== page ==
In Armstrong & others v Newcastle Upon Tyne NHS Hospital Trust the complainants, being domestic workers, argued that following the merger of two trusts (originally each employing a separate group of domestic workers with different employment conditions), the newly formed trust, though not being the entity creating the disparity, became the single source of employment and as a result was discriminating between them and their comparators. The UK Court rejected this argument. It held that the domestic workers formerly employed by one NHS trust could not compare themselves with the porters formerly employed by a different trust even following a merger of the two trusts into a single employer, because the difference in their terms was not attributable to a single source.
In Asda Stores Ltd v Brierley, the case concerned an equal pay claim by thousands of female supermarket staff wanting to compare themselves with men working in a network of warehouses and distribution centres. Though the latter are operating under a different management structure, the UK Court noted that Asda observed broadly common terms and conditions for the relevant groups across the sites. In fact, the UK Court noted that Asda’s terms for retail workers and for distribution workers both applied wherever they worked. Accordingly, the Court agreed that the claimants, workers who worked at the retail outlets, could compare themselves to those workers employed at the distribution depot, even though the two groups worked at entirely different sites. Asda tried to argue that the two sites consisted of two separate sources. Asda argued that retail pay was set by a committee of Asda’s board, whereas the distribution pay was set by the depot management, principally through collective bargaining. Asda’s case was that its effective delegation of responsibility to different internal structures was analogous to the delegation by the Crown of responsibility for pay to the different government departments, which was held in the Robertson case above quoted to preclude inter-departmental comparison. This argument was not however upheld by the UK Courts. Firstly, the EAT (as confirmed by the Court of Appeal) noted that the situation in Robertson was exceptional and differed to this case on the basis that the power to negotiate and set pay and other conditions of employment bestowed upon the individual government departments. This was enshrined in statutory and other instruments that would have to be expressly revoked if the power was to be reclaimed and exercised centrally. Furthermore, it was observed that in this case, the board of Asda had the power to interfere and the power to set or change terms. Therefore, as the executive board was ultimately responsible for pay across the two groups of employees, their terms and conditions derived from a ‘single source’ for equal pay purposes.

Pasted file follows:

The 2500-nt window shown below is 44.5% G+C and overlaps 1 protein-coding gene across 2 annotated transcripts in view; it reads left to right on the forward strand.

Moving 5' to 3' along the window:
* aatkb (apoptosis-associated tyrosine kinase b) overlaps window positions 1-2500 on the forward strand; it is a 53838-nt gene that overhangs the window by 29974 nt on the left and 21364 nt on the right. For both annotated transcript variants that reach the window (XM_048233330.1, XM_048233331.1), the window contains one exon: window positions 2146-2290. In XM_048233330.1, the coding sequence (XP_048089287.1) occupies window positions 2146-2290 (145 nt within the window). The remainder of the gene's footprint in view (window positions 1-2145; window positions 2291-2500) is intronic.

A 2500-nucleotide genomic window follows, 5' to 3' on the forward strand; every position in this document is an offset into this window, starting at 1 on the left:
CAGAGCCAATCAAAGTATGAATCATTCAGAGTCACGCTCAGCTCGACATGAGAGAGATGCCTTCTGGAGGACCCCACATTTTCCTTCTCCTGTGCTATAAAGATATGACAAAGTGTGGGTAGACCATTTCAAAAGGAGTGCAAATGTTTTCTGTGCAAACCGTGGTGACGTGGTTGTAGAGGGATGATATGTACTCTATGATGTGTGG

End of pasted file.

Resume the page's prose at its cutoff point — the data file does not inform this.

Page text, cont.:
In light of the above, the potential for Article 157 claims should not be disregarded, particularly where large organisations are involved and pay inequalities arise between employees working under different terms and conditions at different establishments but in the same service. It is worth investigating whether there is a single source which takes responsibility for pay inequality and is capable of rectifying it. This could possibly derive from common management of a corporate group, for example. As we have seen, in any case, one needs to assess the actual and factual circumstances and above all, it must be shown that the claimants and the alleged “preferred” employees are truly comparators and in effect carrying out equal work.
 Case C-320/00 -A.G. Lawrence and Others v Regent Office Care Ltd and Others – 17th September 2002;
 Court of Appeal (Inferior Jurisdiction) 47/2019LM Jan Sammut v HSBC Bank Malta plc – 12th June 2020;
 Court of Appeal of England and Wales (Civil Division)  EWCA Civ 138, determined on 22nd February 2005;
 Court of Appeal of England and Wales (Civil Division)  EWCA Civ 1608, determined on 21st December 2005;
 Court of Appeal of England and Wales (Civil Division)  EWCA Civ 44, determined on the 31st January 2019